WPBT2's Star Gazers

Episode #11-46 "Planets, Stars, and the Moon at Dawn’s Early Light"
Air Dates November 14- November 20, 2011



FIVE MINUTE EPISODE SCRIPT
DEAN: Hey there stargazers.  I'm Dean Regas, Outreach Astronomer from the Cincinnati Observatory

JAMES: And I'm James Albury, Director of the Kika Silva Pla Planetarium in Gainesville, Florida. 
DEAN, you're not going to like it, but this week’s show is for the morning people.

DEAN: I know James. I'm more of a night owl than an early bird, and staying up 'til midnight to stargaze is no problem at all.  But do we have to get up before dawn?

JAMES: We do… if we want to catch the waning crescent Moon just below Mars on Saturday and if we want to see the Moon line up with Saturn and the star Spica next Tuesday. 

DEAN: All-right! That does sound pretty cool.  I'll go set my alarm while you get us started…

JAMES: Okay, we have our skies set to Saturday, November 19th at 6 a.m., looking southeast.  Dawn might be dancing on your horizon, but you'll easily spy the Moon high up in the southeast.  The Moon is in its waning crescent phase next week - meaning the lit part of the Moon will be getting smaller and smaller every day until it reaches new Moon at around midnight on November 25th. 

DEAN: On the morning of November 19th, you'll see two stars of similar brightness just above the Moon. The star up and to the right is called Regulus, which marks the heart of the constellation Leo the Lion. 

JAMES: The other isn't really a star at all.

DEAN: That's right.  It's a planet, and if you look closely, its subtle orange color might give it away as… the planet Mars.    

JAMES: Right now Mars is still relatively far away from us. 

DEAN: It's over 132 million miles away!

JAMES: But if you keep an eye on Mars you'll notice it slowly get brighter as the weeks go on - as we get closer to it.  In fact, you'll be seeing Mars in the morning sky until it reaches its closest point to the Earth on March 5, 2012.

DEAN: When it'll be only 62 million miles away!

JAMES: That sounds like a lot, but that's nothing compared to the distance to the stars.

DEAN: Regulus for example is a whopping 446 trillion miles away!  But let's talk like astronomers and use light years.  And Regulus is about 77 light years from earth, meaning the light you see today left Regulus 77 years ago, and is only now getting to our eyes.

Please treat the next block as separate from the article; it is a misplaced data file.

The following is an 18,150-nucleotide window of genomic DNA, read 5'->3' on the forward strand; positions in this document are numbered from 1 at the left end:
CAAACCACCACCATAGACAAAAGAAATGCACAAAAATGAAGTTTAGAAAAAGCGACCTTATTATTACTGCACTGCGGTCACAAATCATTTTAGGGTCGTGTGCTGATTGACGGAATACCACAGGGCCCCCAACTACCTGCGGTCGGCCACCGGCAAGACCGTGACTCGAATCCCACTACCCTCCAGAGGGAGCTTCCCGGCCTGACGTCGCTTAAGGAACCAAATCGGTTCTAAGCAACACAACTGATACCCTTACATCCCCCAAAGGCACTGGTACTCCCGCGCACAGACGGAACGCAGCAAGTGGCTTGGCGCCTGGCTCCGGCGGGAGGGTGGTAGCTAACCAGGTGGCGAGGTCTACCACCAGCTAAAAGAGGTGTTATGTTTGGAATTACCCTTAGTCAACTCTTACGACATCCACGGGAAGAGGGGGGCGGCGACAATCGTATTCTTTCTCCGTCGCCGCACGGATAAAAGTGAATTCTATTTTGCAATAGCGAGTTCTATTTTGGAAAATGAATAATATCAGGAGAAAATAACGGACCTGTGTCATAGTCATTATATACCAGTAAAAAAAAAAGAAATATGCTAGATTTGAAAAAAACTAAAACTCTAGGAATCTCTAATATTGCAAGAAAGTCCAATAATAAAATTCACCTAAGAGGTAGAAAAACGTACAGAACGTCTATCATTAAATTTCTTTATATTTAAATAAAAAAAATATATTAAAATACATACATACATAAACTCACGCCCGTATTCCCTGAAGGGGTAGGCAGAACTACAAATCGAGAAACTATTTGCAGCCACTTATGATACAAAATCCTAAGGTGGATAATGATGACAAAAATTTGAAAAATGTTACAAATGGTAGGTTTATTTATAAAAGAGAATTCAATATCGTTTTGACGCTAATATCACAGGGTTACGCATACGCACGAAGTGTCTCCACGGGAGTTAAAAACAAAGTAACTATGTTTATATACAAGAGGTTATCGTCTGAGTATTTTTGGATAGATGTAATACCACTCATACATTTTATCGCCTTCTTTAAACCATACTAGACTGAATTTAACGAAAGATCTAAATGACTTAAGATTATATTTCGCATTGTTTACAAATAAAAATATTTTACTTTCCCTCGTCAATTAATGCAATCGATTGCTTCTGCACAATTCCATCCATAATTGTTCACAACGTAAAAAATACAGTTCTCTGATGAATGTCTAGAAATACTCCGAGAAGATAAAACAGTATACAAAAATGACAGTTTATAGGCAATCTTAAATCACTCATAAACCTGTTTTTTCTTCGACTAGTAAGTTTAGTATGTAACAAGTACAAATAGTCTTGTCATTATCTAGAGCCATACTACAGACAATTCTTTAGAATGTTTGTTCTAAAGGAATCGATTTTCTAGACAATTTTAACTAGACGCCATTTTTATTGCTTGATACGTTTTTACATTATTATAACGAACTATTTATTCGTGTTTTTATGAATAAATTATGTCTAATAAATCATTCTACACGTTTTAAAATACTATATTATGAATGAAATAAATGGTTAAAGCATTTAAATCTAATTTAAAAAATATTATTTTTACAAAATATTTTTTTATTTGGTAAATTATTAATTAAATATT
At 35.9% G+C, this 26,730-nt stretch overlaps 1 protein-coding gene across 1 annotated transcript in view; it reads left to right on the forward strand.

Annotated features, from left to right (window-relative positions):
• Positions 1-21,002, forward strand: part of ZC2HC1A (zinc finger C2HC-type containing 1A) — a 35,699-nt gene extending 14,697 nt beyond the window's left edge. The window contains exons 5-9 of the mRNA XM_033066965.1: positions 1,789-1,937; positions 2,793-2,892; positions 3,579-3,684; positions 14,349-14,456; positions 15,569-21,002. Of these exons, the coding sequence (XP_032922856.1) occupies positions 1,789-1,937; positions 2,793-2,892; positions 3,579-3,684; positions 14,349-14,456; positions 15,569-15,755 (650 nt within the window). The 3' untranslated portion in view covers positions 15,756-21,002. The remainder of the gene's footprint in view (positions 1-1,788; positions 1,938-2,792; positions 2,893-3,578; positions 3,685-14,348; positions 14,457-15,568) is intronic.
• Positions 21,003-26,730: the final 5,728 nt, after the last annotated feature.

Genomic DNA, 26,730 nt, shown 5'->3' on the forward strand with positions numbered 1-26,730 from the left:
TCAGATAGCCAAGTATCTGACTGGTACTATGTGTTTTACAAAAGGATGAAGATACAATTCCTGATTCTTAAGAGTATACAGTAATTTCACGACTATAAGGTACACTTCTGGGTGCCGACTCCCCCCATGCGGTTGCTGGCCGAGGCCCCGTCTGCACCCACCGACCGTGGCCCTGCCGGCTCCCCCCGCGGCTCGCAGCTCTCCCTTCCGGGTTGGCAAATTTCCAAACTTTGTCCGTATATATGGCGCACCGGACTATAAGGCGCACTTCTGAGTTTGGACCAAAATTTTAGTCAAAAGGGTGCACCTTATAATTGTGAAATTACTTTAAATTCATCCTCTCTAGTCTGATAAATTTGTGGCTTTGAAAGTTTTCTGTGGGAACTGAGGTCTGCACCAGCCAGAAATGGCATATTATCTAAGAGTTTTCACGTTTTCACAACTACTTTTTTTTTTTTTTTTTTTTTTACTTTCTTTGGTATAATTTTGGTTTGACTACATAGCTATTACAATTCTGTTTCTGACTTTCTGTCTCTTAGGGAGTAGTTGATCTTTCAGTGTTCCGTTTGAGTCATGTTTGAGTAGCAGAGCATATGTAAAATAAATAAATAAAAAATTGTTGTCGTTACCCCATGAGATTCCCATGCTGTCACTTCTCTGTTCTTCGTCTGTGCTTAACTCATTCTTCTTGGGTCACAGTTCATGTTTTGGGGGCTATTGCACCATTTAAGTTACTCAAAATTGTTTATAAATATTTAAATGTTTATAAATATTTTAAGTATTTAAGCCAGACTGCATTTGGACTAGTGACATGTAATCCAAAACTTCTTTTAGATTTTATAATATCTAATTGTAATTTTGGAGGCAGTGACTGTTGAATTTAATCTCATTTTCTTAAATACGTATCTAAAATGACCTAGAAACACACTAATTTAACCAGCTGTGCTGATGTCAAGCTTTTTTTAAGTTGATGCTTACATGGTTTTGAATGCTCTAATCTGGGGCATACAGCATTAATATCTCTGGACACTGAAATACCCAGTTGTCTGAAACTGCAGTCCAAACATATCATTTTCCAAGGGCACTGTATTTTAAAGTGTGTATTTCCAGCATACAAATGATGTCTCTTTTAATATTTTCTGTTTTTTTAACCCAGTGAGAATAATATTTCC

JAMES: Let’s compare that to Mars.  How long does the light take to go from Mars to Earth?

DEAN: Let me think… at 132 million miles away… it takes the light only 11 minutes and 45 seconds to get here.

JAMES: So it's only 11 and three-quarter light minutes away!

JAMES: Let's follow the Moon day by day.  At 6 a.m. on Sunday the 20th, the Moon will have shifted farther to the east and away from Mars and Regulus.  Here's the Moon on the 21st… and the 22nd.

DEAN: On the morning of the 22nd, the Moon will almost line up with two other stars.  The one closest to the Moon is the blue star Spica, in the constellation Virgo the maiden.

JAMES: And the other one isn't a star at all.

DEAN: Right again. That's the ringed planet Saturn, who has switched from dazzling star gazers in the evening to putting on a planetary show in the morning sky.

JAMES: Saturn's much farther away than Mars. Right now it's 970 million miles away. 

DEAN: How many light minutes is that?

JAMES: Uh, about 86 and a half light minutes away.

DEAN: Fast math James.  And that's nothing compared to the distance to Spica.  Spica is about 260 light years away.  Meaning the twinkling blue light you see from Spica left the star before the United States was a country!

JAMES: You'll be seeing more of Saturn and Spica as the year rolls on.  Each morning they'll rise about 4 minutes earlier above the eastern horizon.  In three months they'll be visible at midnight - instead of only at 6 a.m.  And five months from now they'll be visible in prime time.

DEAN: So when you observe the early morning skies, you're actually getting a sneak preview.  Early risers get to see the stars and planets months before the night owls.

DEAN: So don't miss the Moon just below the star Regulus and the planet Mars on the morning of November 19th.

JAMES: Watch the waning Moon move eastward on the 20th …and 21st.

DEAN: And check out the Moon lined up with Virgo's brightest star, Spica, and the ringed planet Saturn on the morning of the 22nd. 

JAMES: So did I convince you to be an early bird next week?

DEAN: Nah, I'll just stay up all night - since I don't wanna miss a thing.

BOTH: Keep looking up!

 

Episode #11-46 "Planets, Stars, and the Moon at Dawn’s Early Light"
Air Dates November 14- November 20, 2011



ONE MINUTE EPISODE SCRIPT
JAMES: Dean, this week’s show is for the morning people.

DEAN: I know James.  Early risers can catch the Moon just below Mars on Saturday and see the Moon line up with Saturn and the star Spica next Tuesday. 

JAMES: Okay, we have our skies set to Saturday November 19th at 6 a.m. looking southeast.  Before daybreak look for the waning crescent Moon high in the southeast.

DEAN: You'll also see two stars of similar brightness just above the Moon. The star up and to the right is called Regulus in the constellation Leo. 

JAMES: The other one is actually the planet Mars.

JAMES: Lets follow the Moon day by day.  Here it is, same time, on the 20th… 21st… and the 22nd.

DEAN: On the 22nd, the Moon will almost line up with two other stars.  The one closest to the Moon is the star Spica in the constellation Virgo.

JAMES: And the other one is actually the ringed planet Saturn.

DEAN: So get up early next week.

JAMES: Or stay up really late and…

BOTH: Keep looking up!

 

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